Andrew Lawrence: “If you look at their logo, it’s totally different to the election. And while master brands are forever and campaigns are a limited time, when time moves on, and the demographic changes, you’ve also got to move with the times. The tagline — ‘Get Brexit done’ — is what it’s become known for: making things happen. It’s playing to a certain voter obviously.”
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Lucienne Roberts: “The Instagram carousel looks English, and it’s referencing a Humanist sans serif typeface. It’s vaguely reminiscent of the drop shadows of the 1950s. It’s really peculiar — the kind of thing you’d expect to see at a tea shop by the seaside, which is extraordinary. The other thing that is really annoying is his name, which makes him seem benign and jolly. It makes him sound like a character out of a kid’s story.”
Rob Trono: “Regardless of political views, people are tired of Brexit. It’s embarrassing – you have friends in Europe asking what’s going on. So they’re tapping into that fatigue. It’s not clever but it’s functional. The fact that they repeat that message — with the Union Jack in the imagery and the tagline — is effective.”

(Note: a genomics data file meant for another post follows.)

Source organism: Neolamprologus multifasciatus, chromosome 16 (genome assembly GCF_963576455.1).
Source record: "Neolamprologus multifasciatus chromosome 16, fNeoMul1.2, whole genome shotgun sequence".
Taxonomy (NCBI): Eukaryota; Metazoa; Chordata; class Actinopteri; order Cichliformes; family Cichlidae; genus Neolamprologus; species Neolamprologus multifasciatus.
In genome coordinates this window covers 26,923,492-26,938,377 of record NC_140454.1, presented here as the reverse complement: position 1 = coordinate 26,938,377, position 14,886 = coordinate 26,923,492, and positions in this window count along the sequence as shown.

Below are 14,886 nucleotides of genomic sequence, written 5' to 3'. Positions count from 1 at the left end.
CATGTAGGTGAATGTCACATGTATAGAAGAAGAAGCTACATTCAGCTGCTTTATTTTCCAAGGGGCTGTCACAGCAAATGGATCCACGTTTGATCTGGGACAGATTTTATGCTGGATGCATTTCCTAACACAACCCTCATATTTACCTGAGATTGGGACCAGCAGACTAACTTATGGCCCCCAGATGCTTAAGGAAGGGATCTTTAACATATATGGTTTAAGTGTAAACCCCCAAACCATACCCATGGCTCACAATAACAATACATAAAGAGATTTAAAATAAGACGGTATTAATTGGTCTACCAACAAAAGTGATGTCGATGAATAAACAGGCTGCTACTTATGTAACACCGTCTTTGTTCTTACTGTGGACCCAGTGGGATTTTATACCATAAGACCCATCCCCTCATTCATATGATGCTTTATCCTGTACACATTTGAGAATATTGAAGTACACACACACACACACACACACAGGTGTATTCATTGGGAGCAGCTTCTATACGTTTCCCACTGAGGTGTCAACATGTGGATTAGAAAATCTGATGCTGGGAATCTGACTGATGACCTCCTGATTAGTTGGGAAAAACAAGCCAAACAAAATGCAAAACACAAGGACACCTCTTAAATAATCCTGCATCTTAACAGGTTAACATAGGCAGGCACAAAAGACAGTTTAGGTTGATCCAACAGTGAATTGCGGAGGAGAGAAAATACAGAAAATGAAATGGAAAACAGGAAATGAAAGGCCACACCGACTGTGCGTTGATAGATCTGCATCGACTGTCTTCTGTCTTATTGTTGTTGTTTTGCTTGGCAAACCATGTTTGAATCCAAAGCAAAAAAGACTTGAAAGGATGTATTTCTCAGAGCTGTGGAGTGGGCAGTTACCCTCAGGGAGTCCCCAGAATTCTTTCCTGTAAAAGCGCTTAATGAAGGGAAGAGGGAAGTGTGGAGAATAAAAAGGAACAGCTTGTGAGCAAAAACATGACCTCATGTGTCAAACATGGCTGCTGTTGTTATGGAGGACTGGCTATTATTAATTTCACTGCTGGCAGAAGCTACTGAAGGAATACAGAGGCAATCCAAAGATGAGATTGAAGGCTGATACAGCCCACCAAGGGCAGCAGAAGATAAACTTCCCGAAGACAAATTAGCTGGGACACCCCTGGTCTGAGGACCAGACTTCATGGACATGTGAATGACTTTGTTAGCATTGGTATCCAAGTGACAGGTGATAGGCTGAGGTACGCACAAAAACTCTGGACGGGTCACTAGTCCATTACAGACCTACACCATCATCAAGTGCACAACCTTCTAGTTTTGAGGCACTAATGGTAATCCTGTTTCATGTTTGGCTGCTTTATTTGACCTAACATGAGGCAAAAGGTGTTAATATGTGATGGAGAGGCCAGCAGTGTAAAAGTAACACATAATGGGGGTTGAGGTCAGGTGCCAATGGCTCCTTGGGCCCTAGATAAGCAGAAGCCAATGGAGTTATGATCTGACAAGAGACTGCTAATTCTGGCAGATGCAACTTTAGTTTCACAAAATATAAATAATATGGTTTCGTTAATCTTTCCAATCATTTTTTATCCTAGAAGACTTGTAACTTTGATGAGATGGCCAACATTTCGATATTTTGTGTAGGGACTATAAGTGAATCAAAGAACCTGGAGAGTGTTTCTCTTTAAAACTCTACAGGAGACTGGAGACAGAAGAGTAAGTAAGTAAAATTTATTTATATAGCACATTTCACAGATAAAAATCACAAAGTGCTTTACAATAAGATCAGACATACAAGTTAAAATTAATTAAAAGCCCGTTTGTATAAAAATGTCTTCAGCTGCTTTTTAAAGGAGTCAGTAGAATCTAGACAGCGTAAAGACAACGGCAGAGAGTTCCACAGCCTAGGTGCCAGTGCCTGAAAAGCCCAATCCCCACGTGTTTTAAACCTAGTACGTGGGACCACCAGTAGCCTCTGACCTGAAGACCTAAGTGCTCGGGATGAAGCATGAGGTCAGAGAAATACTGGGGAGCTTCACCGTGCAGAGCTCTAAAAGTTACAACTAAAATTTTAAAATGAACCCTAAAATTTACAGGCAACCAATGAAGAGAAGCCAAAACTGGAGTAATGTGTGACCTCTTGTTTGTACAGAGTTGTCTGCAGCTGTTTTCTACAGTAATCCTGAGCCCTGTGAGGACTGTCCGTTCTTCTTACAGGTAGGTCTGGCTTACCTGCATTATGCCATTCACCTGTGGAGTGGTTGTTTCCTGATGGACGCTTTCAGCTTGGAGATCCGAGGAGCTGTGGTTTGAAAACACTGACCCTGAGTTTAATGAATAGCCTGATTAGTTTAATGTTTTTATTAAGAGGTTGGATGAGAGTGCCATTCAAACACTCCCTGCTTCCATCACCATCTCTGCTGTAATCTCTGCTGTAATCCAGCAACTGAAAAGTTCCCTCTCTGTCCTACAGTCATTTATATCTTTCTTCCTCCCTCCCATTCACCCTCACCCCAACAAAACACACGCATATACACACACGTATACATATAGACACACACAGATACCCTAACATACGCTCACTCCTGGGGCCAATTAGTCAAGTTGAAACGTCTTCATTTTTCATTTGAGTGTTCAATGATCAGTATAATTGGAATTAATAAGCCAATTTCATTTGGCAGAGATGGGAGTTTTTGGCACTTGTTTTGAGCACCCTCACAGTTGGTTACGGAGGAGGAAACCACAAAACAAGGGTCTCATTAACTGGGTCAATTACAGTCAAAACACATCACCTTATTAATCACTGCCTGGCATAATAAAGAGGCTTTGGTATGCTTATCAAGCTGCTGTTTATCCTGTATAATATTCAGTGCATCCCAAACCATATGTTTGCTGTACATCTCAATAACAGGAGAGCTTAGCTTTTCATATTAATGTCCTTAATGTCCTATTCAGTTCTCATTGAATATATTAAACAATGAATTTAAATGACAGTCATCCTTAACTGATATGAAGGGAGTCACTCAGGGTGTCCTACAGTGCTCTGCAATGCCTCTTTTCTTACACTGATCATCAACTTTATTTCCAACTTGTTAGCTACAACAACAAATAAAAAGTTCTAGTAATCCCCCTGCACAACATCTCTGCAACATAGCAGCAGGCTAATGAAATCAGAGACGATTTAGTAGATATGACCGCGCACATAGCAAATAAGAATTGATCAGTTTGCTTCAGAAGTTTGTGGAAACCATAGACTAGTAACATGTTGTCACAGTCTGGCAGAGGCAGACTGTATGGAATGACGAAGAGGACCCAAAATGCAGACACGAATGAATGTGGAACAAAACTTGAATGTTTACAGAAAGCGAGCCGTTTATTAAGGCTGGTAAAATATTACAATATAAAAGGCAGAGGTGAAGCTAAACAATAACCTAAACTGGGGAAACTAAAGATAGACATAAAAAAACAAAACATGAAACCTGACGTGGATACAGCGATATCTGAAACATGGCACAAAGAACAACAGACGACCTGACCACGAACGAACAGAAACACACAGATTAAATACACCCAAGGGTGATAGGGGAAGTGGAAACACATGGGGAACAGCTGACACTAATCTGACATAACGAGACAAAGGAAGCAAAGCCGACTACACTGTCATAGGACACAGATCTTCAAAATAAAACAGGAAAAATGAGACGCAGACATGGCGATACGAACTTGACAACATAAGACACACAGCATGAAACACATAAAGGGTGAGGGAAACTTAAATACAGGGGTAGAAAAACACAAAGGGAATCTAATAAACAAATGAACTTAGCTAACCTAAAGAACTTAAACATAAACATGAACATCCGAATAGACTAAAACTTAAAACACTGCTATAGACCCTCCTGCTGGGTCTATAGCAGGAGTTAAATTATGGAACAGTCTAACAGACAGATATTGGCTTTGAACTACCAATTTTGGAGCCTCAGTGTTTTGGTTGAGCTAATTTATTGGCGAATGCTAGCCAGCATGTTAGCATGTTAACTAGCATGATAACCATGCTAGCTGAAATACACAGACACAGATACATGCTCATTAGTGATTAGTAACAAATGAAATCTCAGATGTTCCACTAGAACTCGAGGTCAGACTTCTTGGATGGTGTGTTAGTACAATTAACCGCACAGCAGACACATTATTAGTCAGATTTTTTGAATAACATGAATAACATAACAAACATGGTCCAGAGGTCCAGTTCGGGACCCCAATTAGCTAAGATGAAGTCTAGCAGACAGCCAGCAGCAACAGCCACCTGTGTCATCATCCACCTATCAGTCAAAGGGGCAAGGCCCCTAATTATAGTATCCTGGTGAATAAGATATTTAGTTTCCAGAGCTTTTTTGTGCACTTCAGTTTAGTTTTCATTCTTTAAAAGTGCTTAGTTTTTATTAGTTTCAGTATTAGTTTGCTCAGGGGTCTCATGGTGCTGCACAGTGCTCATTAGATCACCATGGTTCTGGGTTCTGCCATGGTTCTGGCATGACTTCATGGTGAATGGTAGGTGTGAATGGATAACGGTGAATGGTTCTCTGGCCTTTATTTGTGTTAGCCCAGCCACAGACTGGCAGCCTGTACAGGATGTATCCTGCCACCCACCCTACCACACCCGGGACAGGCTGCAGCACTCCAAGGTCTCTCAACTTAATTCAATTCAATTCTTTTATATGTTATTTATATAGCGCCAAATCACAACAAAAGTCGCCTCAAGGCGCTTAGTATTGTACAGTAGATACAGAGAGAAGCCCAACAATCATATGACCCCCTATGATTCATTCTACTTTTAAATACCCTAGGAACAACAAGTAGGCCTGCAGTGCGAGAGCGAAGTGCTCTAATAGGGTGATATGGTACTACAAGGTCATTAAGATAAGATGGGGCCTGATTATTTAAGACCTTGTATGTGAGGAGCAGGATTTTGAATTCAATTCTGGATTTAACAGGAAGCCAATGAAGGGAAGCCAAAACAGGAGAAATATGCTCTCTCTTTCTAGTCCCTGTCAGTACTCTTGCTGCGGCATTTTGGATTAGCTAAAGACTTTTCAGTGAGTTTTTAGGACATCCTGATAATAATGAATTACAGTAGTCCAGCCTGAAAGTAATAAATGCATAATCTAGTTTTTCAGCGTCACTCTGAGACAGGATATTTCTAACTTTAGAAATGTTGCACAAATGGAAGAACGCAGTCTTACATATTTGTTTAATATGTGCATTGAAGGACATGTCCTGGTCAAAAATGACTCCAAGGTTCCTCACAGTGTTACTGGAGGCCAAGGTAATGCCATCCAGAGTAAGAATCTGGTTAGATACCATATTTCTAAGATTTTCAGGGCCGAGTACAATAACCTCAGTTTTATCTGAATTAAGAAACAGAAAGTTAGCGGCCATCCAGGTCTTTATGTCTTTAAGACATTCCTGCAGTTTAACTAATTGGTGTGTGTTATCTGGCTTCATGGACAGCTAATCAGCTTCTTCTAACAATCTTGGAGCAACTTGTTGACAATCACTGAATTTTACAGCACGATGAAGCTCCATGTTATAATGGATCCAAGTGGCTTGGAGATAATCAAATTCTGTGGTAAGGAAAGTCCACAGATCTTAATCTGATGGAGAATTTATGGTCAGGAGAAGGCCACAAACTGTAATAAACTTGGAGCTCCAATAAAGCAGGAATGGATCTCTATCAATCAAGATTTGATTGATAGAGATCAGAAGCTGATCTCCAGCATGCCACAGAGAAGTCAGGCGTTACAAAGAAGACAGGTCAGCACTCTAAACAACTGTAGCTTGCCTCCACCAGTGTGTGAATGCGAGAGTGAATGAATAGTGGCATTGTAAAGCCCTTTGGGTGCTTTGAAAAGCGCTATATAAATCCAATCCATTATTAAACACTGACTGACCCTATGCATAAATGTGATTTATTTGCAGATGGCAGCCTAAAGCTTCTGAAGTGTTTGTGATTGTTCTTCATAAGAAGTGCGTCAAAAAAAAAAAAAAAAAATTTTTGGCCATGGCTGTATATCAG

The Green Party’s precise shade of green is Pantone 368. Its logo features a globe inside the petals of a sunflower. Detailed brand guidelines stress the importance of keeping the colourway consistent — green and white — which is fitting, given the party’s name. Photography guidelines aim for a friendly image for the party: “It’s important to maintain the feeling of approachability.”
The Greens are pivoting the election away from Brexit onto a “bigger” option: the climate. “The future won’t get another chance,” the party’s co-leader Sian Berry, says. Voting placards have been produced in a darker shade of green. Online, a series of social media posts highlight the human faces of the party, again in various shades of green. At the time of publishing, the Green Party was not able to confirm whether its design was done in-house.